Examines the state of current prisoner reentry programs and identifies the need for new strategies that promote lower recidivism and successful reentry.
“More than 1.5 million people are incarcerated in prisons in the United States, and about 700,000 are released each year. Former prisoners faced considerable obstacles to successfully reintegrating into their communities, and many returned to prison. In response to surging corrections costs and the harmful effects of large-scale incarceration on families and communities, many state and federal agencies had mounted ambitious prisoner reentry initiatives” (p.1). MDRC outlined new strategies for reentry programs as well as the increased federal support aimed at identifying and implementing successful reentr. (Abstractor: Author and Website Staff)

Major Findings & Recommendations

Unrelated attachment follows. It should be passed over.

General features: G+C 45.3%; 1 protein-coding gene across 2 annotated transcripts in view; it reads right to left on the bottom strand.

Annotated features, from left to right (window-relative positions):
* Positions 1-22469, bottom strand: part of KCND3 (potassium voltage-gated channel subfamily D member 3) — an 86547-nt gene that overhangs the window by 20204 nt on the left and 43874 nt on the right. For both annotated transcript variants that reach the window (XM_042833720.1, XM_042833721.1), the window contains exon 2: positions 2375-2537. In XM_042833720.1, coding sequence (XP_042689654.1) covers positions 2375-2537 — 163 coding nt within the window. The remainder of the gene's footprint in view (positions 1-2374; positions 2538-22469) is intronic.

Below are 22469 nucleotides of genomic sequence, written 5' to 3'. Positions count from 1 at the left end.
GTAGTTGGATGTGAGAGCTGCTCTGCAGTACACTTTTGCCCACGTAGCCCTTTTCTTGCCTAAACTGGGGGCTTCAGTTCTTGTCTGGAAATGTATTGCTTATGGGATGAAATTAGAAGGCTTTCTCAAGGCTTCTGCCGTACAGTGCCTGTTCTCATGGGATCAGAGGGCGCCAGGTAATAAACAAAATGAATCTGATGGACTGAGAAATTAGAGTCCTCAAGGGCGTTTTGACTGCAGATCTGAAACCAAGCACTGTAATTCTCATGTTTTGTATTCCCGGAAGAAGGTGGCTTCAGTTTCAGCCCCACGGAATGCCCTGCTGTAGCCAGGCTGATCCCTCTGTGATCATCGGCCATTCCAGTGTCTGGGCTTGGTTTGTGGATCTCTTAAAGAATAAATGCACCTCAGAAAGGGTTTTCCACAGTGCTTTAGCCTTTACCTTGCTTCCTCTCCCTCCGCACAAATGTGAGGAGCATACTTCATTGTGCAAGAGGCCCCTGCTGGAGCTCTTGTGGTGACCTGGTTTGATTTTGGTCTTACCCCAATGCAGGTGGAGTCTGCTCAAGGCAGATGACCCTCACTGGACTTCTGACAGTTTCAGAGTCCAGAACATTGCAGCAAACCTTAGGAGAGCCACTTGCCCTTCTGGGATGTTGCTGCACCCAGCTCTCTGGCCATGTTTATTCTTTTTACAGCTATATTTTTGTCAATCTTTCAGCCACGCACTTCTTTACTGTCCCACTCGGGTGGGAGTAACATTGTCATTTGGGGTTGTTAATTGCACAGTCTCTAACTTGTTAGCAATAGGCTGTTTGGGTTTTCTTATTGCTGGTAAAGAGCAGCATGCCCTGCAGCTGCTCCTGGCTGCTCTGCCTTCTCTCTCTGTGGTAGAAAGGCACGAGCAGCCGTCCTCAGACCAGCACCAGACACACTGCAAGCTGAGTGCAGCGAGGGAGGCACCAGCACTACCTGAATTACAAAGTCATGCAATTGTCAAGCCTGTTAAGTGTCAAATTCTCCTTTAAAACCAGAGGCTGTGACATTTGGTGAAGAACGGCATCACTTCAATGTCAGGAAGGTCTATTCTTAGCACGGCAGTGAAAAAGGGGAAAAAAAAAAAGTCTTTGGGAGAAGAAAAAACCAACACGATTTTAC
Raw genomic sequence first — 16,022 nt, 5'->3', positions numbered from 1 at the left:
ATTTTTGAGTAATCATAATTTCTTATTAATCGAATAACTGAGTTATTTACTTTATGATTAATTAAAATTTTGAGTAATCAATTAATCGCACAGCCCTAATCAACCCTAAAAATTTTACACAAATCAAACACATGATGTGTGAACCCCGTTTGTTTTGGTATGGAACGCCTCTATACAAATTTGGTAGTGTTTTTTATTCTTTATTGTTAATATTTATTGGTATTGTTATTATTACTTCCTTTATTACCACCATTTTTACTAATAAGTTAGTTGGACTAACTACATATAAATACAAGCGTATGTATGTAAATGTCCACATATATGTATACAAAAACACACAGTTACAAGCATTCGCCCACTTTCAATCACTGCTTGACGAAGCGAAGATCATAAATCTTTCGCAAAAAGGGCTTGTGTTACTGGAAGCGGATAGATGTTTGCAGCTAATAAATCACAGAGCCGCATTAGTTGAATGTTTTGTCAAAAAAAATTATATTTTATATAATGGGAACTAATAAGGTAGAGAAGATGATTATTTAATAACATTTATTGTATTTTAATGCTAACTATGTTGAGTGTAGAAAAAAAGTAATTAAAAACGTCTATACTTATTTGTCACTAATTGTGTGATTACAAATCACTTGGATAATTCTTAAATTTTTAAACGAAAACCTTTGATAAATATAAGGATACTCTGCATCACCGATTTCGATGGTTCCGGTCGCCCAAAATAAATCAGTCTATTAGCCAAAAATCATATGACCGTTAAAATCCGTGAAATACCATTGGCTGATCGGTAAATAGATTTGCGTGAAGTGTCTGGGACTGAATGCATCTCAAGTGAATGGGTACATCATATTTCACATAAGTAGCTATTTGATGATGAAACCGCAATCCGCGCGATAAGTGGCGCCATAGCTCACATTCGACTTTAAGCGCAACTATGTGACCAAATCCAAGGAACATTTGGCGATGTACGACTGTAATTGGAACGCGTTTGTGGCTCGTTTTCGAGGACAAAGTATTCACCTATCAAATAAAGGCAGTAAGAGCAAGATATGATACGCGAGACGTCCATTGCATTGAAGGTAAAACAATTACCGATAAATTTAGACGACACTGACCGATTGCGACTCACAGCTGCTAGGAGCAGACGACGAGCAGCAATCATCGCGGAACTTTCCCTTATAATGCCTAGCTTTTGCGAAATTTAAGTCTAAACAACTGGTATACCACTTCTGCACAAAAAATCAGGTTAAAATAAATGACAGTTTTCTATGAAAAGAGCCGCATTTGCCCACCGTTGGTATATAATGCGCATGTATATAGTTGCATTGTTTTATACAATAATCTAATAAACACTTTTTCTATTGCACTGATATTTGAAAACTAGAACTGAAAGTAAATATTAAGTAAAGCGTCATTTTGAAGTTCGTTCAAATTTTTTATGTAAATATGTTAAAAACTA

• “There is a growing consensus that reentry strategies should build on a framework known as Risk-Needs-Responsivity (RNR). The RNR approach helps corrections agencies target resources to those offenders who are at higher risk of recidivism and provide individualized services to address behaviors and circumstances associated with crime. These services often include forms of cognitive behavioral therapy (CBT) that address values and thinking patterns that are seen as favorable to crime” (p.2). • “Other research…focus[es] on programs that seek to improve family relationships, provide drug treatment, or other services. Some studies look specifically at the practices of supervision agencies (for example, probation or parole). One particularly promising model, called Hawaii Opportunity Probation with Enforcement (HOPE), uses…sanctions for noncompliance, such as failed drug tests.” When tested, it achieved very positive results and is being replicated and tested in several other sites by the National Institute of Justice. (p.2) • “A number of federal agencies are simultaneously mounting reentry initiatives focusing on different strategies. For example the U.S. Department of Labor is running two large demonstration projects to improve employment outcomes of the formerly incarcerated. At the same time, the U.S. Department of Justice is planning or currently running projects focused on changing practices within the criminal justice system to improve recidivism outcomes. A Federal Interagency Reentry Council, established by Attorney General Holder in January 2011, consists of 20 federal agencies and meets periodically to address the range of issues facing prisoners returning to communities” (p.2). (Abstractor: Author)